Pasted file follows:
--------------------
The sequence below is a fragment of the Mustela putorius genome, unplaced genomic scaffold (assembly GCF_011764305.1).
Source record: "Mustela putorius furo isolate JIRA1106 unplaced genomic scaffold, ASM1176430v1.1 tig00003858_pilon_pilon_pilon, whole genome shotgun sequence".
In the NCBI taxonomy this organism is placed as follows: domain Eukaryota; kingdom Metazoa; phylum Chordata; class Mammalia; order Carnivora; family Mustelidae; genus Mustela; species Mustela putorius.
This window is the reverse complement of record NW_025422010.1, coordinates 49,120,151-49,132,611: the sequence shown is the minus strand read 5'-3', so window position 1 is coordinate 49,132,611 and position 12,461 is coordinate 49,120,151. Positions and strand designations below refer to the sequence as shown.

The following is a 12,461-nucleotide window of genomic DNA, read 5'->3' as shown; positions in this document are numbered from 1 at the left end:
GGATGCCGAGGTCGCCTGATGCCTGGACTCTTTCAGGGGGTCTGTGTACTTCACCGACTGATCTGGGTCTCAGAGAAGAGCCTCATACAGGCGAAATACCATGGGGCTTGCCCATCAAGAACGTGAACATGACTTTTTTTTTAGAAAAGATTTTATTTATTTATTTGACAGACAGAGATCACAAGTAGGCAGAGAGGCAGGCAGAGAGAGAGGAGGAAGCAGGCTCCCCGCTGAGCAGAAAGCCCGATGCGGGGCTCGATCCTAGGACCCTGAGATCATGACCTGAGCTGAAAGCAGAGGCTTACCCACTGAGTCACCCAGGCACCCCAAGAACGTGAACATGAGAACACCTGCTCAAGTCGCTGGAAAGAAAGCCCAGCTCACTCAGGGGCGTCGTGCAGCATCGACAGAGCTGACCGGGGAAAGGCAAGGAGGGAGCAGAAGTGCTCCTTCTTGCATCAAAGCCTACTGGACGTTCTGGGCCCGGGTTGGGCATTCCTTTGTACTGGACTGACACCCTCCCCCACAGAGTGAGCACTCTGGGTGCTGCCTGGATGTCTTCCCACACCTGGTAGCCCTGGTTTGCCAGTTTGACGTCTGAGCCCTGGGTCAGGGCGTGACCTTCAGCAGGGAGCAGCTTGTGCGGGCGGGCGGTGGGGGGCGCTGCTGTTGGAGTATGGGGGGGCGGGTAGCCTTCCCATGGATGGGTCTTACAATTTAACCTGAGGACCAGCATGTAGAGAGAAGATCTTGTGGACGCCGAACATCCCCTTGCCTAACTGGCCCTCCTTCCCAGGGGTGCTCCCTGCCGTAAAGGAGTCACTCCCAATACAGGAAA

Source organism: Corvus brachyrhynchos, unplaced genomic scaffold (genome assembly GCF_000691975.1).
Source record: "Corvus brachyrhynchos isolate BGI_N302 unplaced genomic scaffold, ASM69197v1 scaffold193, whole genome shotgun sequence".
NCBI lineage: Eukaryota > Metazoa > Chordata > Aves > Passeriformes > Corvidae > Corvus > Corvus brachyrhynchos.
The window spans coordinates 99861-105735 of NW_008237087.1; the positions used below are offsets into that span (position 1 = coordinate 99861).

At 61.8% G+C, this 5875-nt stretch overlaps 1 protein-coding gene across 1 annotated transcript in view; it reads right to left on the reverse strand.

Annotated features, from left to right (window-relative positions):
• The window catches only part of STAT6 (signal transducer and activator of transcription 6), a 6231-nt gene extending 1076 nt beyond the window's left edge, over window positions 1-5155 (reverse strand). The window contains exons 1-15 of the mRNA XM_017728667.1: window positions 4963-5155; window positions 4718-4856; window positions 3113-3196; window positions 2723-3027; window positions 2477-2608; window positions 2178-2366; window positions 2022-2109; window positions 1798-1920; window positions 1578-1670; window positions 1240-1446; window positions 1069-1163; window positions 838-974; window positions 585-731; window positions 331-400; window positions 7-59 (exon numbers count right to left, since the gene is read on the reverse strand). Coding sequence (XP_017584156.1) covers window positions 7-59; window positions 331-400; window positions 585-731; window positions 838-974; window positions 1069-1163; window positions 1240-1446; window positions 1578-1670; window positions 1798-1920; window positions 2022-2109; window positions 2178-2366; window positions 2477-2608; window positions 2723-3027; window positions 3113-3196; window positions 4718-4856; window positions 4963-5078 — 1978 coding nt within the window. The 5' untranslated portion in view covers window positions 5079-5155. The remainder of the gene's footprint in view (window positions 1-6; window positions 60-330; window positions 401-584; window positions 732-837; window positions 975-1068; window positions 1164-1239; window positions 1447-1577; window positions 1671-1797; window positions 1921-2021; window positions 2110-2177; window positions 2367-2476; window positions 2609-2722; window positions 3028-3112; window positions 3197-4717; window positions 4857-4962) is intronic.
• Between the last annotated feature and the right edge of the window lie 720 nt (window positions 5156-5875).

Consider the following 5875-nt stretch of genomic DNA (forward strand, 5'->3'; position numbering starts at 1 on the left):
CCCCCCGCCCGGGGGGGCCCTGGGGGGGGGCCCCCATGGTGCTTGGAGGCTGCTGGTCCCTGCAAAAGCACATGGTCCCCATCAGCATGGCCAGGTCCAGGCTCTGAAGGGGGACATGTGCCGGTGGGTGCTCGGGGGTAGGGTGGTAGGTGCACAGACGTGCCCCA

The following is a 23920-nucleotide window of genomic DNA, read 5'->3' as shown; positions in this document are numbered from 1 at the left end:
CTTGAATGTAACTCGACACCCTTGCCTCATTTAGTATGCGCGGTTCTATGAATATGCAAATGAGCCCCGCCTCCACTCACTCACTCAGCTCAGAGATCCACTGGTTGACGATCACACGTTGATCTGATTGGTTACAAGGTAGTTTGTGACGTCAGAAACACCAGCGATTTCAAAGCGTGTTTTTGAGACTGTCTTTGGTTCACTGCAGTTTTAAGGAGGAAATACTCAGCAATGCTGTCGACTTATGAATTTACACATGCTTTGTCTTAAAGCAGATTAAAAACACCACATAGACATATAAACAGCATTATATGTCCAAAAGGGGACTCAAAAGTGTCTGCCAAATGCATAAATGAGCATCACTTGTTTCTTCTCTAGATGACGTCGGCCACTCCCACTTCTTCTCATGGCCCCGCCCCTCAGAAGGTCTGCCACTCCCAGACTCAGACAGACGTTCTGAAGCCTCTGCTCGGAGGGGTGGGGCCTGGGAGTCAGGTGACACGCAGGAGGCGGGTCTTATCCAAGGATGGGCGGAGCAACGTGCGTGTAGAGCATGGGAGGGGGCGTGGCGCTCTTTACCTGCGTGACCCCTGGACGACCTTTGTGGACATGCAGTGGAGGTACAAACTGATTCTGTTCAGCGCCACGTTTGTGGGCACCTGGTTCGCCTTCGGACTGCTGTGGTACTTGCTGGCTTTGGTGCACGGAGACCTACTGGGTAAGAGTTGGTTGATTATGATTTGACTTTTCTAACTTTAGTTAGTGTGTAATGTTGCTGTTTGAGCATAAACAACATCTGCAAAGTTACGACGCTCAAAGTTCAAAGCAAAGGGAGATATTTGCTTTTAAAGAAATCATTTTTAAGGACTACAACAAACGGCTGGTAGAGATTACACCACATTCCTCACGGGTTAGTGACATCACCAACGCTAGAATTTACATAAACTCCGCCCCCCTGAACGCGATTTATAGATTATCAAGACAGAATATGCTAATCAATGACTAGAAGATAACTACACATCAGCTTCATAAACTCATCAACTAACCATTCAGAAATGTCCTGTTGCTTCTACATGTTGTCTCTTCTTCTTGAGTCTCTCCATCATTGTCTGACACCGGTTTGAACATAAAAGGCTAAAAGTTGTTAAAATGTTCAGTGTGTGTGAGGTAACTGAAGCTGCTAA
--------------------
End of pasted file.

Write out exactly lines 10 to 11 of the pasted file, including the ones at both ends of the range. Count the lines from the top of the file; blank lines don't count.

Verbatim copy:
The window spans coordinates 99861-105735 of NW_008237087.1; the positions used below are offsets into that span (position 1 = coordinate 99861).

At 61.8% G+C, this 5875-nt stretch overlaps 1 protein-coding gene across 1 annotated transcript in view; it reads right to left on the reverse strand.